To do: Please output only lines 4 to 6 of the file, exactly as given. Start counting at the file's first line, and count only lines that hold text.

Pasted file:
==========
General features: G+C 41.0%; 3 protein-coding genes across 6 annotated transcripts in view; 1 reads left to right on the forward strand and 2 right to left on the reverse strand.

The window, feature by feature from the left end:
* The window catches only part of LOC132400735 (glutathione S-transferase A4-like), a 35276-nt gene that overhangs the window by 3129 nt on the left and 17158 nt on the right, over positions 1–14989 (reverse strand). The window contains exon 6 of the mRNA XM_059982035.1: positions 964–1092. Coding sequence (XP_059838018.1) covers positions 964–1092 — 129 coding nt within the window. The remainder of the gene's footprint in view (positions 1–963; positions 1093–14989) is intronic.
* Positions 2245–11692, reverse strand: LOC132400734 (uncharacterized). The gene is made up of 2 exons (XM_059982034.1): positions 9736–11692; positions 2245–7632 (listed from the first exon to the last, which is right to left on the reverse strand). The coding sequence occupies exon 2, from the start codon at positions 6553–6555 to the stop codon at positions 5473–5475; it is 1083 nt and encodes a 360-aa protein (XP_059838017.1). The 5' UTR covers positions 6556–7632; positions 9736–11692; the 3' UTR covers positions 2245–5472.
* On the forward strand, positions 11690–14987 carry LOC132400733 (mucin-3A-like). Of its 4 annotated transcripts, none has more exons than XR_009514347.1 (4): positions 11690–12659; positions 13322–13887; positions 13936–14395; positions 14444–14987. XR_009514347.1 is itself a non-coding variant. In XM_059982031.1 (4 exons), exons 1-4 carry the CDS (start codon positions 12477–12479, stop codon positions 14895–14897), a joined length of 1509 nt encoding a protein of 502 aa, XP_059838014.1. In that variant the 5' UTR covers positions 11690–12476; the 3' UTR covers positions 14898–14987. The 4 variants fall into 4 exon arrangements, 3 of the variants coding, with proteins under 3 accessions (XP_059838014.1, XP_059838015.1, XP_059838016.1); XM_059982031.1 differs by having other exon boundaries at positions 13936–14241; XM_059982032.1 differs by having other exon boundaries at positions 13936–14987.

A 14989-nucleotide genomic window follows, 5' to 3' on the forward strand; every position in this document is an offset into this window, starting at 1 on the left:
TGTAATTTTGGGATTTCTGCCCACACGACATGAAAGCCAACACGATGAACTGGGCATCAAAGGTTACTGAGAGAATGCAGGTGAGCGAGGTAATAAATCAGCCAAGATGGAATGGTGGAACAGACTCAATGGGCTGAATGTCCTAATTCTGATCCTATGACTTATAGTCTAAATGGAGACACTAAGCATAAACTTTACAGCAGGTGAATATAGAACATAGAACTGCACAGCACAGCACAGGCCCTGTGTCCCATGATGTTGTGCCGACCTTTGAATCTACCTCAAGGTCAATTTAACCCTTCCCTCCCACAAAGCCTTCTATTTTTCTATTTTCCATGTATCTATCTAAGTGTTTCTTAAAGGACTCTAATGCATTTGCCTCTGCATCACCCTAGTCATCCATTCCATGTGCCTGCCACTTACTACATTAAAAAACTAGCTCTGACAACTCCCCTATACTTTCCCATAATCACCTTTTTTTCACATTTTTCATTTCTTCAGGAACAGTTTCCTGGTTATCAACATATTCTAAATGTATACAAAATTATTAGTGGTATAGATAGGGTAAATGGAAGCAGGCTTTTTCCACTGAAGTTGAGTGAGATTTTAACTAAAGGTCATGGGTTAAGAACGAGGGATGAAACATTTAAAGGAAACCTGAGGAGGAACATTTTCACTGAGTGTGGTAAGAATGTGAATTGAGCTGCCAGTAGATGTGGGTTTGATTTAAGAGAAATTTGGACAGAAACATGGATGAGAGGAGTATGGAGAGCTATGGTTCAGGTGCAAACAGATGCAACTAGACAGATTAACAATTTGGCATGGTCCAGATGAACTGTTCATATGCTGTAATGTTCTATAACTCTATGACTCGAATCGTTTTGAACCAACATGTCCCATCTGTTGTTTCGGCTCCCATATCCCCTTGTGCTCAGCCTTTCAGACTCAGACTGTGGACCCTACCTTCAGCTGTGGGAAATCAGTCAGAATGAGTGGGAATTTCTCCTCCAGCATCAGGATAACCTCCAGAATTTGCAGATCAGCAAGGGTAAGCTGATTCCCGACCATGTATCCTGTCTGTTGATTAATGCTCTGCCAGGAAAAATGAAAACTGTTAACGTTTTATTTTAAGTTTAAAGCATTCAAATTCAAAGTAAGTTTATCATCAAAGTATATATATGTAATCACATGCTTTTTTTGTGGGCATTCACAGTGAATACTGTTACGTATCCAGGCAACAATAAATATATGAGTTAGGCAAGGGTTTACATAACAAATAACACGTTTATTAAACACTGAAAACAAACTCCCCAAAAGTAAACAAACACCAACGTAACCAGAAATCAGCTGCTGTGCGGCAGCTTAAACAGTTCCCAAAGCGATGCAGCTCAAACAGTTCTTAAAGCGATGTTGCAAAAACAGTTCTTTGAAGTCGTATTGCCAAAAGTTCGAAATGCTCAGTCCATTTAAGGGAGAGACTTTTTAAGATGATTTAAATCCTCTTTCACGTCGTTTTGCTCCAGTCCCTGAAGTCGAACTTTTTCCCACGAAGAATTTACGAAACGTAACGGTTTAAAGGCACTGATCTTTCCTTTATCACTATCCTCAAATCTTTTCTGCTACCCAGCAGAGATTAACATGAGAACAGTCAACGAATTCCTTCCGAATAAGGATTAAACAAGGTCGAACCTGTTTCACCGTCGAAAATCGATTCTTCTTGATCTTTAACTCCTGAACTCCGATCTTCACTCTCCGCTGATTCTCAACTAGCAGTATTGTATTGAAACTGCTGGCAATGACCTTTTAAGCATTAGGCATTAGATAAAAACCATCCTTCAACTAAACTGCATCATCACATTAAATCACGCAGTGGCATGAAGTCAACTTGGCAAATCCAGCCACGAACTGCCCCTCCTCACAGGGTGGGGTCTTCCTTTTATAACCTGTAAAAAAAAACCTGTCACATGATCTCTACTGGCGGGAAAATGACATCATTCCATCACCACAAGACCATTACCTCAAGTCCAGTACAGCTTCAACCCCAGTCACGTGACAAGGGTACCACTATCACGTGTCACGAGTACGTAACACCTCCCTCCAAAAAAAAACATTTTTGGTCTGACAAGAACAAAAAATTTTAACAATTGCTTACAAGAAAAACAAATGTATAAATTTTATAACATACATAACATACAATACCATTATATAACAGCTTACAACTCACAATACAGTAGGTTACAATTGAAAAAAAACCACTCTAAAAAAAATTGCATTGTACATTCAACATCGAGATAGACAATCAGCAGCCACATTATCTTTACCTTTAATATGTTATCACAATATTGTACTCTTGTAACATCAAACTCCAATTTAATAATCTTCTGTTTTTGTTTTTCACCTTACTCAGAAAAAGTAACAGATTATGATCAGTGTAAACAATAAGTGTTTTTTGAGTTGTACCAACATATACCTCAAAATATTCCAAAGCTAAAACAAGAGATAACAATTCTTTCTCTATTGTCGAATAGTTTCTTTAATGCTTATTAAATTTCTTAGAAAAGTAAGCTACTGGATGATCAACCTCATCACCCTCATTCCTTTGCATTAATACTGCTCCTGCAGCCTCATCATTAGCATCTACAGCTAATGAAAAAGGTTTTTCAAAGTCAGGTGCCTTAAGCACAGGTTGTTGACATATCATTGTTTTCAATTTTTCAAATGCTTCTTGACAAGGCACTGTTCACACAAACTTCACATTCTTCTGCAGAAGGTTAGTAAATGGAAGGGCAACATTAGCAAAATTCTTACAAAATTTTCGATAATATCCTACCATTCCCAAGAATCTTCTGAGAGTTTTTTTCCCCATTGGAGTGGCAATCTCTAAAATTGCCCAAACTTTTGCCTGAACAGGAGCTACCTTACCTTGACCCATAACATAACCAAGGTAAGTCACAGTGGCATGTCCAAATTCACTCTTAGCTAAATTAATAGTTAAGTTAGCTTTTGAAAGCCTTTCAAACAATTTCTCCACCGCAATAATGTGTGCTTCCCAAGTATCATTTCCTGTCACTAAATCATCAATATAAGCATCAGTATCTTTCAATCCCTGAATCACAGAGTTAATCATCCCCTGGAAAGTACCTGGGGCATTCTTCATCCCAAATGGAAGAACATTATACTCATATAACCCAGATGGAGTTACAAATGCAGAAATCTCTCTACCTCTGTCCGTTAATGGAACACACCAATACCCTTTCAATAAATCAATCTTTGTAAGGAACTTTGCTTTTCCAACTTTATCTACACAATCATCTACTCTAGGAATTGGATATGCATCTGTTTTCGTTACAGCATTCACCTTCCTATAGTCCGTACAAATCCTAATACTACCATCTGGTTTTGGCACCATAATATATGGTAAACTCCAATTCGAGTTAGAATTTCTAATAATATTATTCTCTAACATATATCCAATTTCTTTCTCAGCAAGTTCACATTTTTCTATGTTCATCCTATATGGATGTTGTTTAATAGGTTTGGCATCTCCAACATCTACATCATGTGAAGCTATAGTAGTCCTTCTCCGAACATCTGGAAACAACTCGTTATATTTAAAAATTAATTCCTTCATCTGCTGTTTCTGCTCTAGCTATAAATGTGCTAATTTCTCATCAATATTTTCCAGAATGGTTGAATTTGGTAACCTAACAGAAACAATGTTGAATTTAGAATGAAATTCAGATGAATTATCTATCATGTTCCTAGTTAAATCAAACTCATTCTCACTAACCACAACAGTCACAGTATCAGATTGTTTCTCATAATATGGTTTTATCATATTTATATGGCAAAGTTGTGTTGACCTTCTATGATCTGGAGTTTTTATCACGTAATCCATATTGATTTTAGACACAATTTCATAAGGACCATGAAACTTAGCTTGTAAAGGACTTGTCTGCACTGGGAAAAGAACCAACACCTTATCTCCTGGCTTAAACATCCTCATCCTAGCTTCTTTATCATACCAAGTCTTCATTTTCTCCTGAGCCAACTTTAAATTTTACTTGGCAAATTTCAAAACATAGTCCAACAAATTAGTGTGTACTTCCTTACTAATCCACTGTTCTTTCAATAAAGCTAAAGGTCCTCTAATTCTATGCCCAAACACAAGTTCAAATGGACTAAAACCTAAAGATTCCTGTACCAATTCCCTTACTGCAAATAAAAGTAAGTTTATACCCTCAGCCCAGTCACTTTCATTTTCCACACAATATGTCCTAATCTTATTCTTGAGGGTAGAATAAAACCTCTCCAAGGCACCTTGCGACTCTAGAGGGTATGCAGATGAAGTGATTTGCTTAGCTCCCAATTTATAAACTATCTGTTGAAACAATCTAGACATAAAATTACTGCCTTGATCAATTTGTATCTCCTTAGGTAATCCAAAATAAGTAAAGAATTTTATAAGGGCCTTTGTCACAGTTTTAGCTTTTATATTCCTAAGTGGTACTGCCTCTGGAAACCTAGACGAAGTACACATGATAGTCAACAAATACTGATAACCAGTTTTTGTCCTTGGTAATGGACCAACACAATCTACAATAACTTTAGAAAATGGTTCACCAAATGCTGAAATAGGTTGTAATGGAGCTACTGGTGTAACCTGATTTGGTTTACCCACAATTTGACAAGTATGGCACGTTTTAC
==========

* Positions 2245–11692, reverse strand: LOC132400734 (uncharacterized). The gene is made up of 2 exons (XM_059982034.1): positions 9736–11692; positions 2245–7632 (listed from the first exon to the last, which is right to left on the reverse strand). The coding sequence occupies exon 2, from the start codon at positions 6553–6555 to the stop codon at positions 5473–5475; it is 1083 nt and encodes a 360-aa protein (XP_059838017.1). The 5' UTR covers positions 6556–7632; positions 9736–11692; the 3' UTR covers positions 2245–5472.
* On the forward strand, positions 11690–14987 carry LOC132400733 (mucin-3A-like). Of its 4 annotated transcripts, none has more exons than XR_009514347.1 (4): positions 11690–12659; positions 13322–13887; positions 13936–14395; positions 14444–14987. XR_009514347.1 is itself a non-coding variant. In XM_059982031.1 (4 exons), exons 1-4 carry the CDS (start codon positions 12477–12479, stop codon positions 14895–14897), a joined length of 1509 nt encoding a protein of 502 aa, XP_059838014.1. In that variant the 5' UTR covers positions 11690–12476; the 3' UTR covers positions 14898–14987. The 4 variants fall into 4 exon arrangements, 3 of the variants coding, with proteins under 3 accessions (XP_059838014.1, XP_059838015.1, XP_059838016.1); XM_059982031.1 differs by having other exon boundaries at positions 13936–14241; XM_059982032.1 differs by having other exon boundaries at positions 13936–14987.

A 14989-nucleotide genomic window follows, 5' to 3' on the forward strand; every position in this document is an offset into this window, starting at 1 on the left: